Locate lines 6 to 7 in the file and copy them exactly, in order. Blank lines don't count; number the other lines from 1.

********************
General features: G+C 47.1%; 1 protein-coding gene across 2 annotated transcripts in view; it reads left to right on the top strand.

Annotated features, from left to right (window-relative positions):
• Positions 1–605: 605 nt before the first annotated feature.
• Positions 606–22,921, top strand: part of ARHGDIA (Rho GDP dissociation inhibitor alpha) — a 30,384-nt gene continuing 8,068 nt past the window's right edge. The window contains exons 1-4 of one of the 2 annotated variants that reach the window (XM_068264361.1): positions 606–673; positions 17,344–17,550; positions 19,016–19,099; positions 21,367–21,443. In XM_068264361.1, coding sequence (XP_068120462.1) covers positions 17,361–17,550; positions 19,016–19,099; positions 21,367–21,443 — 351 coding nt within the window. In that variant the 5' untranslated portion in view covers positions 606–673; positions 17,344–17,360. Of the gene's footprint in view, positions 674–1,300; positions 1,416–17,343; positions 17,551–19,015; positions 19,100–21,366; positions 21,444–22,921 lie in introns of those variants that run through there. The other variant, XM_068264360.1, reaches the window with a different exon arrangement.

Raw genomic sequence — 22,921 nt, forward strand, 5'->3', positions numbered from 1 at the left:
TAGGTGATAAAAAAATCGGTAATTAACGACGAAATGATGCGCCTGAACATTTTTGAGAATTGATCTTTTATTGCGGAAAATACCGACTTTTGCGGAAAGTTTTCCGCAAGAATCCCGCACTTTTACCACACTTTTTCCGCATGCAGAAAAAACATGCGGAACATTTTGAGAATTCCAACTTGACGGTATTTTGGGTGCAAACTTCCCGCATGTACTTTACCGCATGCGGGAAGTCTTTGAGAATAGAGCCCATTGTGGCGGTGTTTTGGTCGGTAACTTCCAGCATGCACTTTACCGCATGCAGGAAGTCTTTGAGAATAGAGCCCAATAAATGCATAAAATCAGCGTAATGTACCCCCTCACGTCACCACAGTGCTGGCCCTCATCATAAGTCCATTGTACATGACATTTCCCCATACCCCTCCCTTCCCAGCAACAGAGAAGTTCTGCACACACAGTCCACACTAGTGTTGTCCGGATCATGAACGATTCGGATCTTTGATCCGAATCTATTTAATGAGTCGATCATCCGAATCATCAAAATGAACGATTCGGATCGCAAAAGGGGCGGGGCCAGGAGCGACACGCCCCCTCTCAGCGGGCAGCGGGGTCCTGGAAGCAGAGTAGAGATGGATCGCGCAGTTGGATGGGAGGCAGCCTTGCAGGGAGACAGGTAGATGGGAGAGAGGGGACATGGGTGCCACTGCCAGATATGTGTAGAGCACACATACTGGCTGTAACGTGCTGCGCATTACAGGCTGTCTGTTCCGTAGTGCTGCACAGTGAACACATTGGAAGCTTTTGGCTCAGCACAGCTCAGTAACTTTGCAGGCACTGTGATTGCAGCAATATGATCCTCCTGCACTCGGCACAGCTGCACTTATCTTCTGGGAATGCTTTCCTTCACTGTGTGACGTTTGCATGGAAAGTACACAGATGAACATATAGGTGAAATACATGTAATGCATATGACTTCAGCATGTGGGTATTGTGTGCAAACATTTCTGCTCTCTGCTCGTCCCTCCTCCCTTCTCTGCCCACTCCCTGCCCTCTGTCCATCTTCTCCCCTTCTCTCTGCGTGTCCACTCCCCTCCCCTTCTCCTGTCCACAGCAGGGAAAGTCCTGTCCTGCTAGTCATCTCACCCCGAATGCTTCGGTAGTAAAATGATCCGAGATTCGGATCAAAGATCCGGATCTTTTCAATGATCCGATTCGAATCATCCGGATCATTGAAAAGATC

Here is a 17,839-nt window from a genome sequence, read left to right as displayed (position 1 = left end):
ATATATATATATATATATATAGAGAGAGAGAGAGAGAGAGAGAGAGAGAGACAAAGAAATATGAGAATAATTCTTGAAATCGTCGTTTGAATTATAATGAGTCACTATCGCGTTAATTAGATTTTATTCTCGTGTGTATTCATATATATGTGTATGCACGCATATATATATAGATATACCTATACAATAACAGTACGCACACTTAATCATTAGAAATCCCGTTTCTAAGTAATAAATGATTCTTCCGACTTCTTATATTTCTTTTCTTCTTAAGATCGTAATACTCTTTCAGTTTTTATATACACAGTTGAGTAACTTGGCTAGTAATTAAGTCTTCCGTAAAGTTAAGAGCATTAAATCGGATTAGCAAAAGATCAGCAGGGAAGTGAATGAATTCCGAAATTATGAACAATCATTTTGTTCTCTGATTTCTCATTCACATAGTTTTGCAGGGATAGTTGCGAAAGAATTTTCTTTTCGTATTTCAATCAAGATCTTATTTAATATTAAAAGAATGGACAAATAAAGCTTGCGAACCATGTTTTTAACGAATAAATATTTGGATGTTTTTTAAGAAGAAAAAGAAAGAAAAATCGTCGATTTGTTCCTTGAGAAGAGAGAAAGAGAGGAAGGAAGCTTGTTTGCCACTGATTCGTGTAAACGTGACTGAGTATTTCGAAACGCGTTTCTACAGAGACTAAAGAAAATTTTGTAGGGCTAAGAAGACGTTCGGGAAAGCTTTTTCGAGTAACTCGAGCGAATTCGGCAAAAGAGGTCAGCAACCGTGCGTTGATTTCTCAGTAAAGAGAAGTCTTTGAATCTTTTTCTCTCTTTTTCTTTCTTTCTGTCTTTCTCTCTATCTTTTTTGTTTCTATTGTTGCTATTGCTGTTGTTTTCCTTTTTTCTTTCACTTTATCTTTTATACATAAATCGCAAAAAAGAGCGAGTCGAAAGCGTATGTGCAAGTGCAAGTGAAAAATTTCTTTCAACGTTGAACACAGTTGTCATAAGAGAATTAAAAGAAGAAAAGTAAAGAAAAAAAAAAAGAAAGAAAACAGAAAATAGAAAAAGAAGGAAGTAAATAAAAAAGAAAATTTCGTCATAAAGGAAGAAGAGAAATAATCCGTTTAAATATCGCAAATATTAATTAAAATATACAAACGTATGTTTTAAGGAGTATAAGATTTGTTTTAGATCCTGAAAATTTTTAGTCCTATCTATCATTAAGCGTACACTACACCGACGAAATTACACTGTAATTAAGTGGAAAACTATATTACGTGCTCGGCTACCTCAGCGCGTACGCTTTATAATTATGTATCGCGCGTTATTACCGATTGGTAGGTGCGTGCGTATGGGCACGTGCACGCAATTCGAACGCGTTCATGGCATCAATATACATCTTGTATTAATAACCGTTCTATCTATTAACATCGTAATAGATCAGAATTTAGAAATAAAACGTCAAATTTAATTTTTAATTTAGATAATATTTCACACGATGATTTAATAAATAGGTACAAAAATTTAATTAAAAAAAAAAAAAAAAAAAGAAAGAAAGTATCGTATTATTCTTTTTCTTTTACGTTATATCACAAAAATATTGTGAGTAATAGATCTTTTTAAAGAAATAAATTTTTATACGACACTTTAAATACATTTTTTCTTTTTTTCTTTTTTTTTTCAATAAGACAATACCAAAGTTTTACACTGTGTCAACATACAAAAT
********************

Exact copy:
TAGGTGATAAAAAAATCGGTAATTAACGACGAAATGATGCGCCTGAACATTTTTGAGAATTGATCTTTTATTGCGGAAAATACCGACTTTTGCGGAAAGTTTTCCGCAAGAATCCCGCACTTTTACCACACTTTTTCCGCATGCAGAAAAAACATGCGGAACATTTTGAGAATTCCAACTTGACGGTATTTTGGGTGCAAACTTCCCGCATGTACTTTACCGCATGCGGGAAGTCTTTGAGAATAGAGCCCATTGTGGCGGTGTTTTGGTCGGTAACTTCCAGCATGCACTTTACCGCATGCAGGAAGTCTTTGAGAATAGAGCCCAATAAATGCATAAAATCAGCGTAATGTACCCCCTCACGTCACCACAGTGCTGGCCCTCATCATAAGTCCATTGTACATGACATTTCCCCATACCCCTCCCTTCCCAGCAACAGAGAAGTTCTGCACACACAGTCCACACTAGTGTTGTCCGGATCATGAACGATTCGGATCTTTGATCCGAATCTATTTAATGAGTCGATCATCCGAATCATCAAAATGAACGATTCGGATCGCAAAAGGGGCGGGGCCAGGAGCGACACGCCCCCTCTCAGCGGGCAGCGGGGTCCTGGAAGCAGAGTAGAGATGGATCGCGCAGTTGGATGGGAGGCAGCCTTGCAGGGAGACAGGTAGATGGGAGAGAGGGGACATGGGTGCCACTGCCAGATATGTGTAGAGCACACATACTGGCTGTAACGTGCTGCGCATTACAGGCTGTCTGTTCCGTAGTGCTGCACAGTGAACACATTGGAAGCTTTTGGCTCAGCACAGCTCAGTAACTTTGCAGGCACTGTGATTGCAGCAATATGATCCTCCTGCACTCGGCACAGCTGCACTTATCTTCTGGGAATGCTTTCCTTCACTGTGTGACGTTTGCATGGAAAGTACACAGATGAACATATAGGTGAAATACATGTAATGCATATGACTTCAGCATGTGGGTATTGTGTGCAAACATTTCTGCTCTCTGCTCGTCCCTCCTCCCTTCTCTGCCCACTCCCTGCCCTCTGTCCATCTTCTCCCCTTCTCTCTGCGTGTCCACTCCCCTCCCCTTCTCCTGTCCACAGCAGGGAAAGTCCTGTCCTGCTAGTCATCTCACCCCGAATGCTTCGGTAGTAAAATGATCCGAGATTCGGATCAAAGATCCGGATCTTTTCAATGATCCGATTCGAATCATCCGGATCATTGAAAAGATC

Here is a 17,839-nt window from a genome sequence, read left to right as displayed (position 1 = left end):